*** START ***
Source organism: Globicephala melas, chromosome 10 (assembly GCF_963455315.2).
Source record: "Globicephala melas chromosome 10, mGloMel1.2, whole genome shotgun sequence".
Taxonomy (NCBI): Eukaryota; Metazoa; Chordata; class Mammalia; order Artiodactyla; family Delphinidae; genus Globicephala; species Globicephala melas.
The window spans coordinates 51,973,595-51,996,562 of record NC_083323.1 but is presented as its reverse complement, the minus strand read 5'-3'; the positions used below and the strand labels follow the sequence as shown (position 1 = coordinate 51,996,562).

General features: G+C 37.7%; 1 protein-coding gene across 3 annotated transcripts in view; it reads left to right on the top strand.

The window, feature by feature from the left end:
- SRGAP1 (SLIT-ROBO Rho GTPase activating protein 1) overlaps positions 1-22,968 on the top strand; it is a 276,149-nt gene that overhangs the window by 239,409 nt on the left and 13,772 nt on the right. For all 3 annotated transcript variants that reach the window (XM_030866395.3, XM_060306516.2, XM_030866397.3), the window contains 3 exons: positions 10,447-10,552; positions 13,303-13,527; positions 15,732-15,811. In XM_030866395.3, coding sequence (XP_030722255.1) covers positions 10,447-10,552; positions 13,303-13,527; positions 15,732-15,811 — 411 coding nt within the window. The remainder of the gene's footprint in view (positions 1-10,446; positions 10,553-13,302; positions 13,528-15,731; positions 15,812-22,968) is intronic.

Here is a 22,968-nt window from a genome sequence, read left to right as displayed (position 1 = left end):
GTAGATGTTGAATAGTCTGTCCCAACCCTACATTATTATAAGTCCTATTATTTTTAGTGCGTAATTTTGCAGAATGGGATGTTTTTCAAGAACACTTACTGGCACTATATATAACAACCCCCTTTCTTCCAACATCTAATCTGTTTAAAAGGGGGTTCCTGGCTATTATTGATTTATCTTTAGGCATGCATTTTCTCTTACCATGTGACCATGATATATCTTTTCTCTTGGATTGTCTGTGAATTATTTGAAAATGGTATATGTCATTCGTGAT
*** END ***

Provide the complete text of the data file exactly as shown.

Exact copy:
Source organism: Globicephala melas, chromosome 10 (assembly GCF_963455315.2).
Source record: "Globicephala melas chromosome 10, mGloMel1.2, whole genome shotgun sequence".
Taxonomy (NCBI): Eukaryota; Metazoa; Chordata; class Mammalia; order Artiodactyla; family Delphinidae; genus Globicephala; species Globicephala melas.
The window spans coordinates 51,973,595-51,996,562 of record NC_083323.1 but is presented as its reverse complement, the minus strand read 5'-3'; the positions used below and the strand labels follow the sequence as shown (position 1 = coordinate 51,996,562).

General features: G+C 37.7%; 1 protein-coding gene across 3 annotated transcripts in view; it reads left to right on the top strand.

The window, feature by feature from the left end:
- SRGAP1 (SLIT-ROBO Rho GTPase activating protein 1) overlaps positions 1-22,968 on the top strand; it is a 276,149-nt gene that overhangs the window by 239,409 nt on the left and 13,772 nt on the right. For all 3 annotated transcript variants that reach the window (XM_030866395.3, XM_060306516.2, XM_030866397.3), the window contains 3 exons: positions 10,447-10,552; positions 13,303-13,527; positions 15,732-15,811. In XM_030866395.3, coding sequence (XP_030722255.1) covers positions 10,447-10,552; positions 13,303-13,527; positions 15,732-15,811 — 411 coding nt within the window. The remainder of the gene's footprint in view (positions 1-10,446; positions 10,553-13,302; positions 13,528-15,731; positions 15,812-22,968) is intronic.

Here is a 22,968-nt window from a genome sequence, read left to right as displayed (position 1 = left end):
GTAGATGTTGAATAGTCTGTCCCAACCCTACATTATTATAAGTCCTATTATTTTTAGTGCGTAATTTTGCAGAATGGGATGTTTTTCAAGAACACTTACTGGCACTATATATAACAACCCCCTTTCTTCCAACATCTAATCTGTTTAAAAGGGGGTTCCTGGCTATTATTGATTTATCTTTAGGCATGCATTTTCTCTTACCATGTGACCATGATATATCTTTTCTCTTGGATTGTCTGTGAATTATTTGAAAATGGTATATGTCATTCGTGAT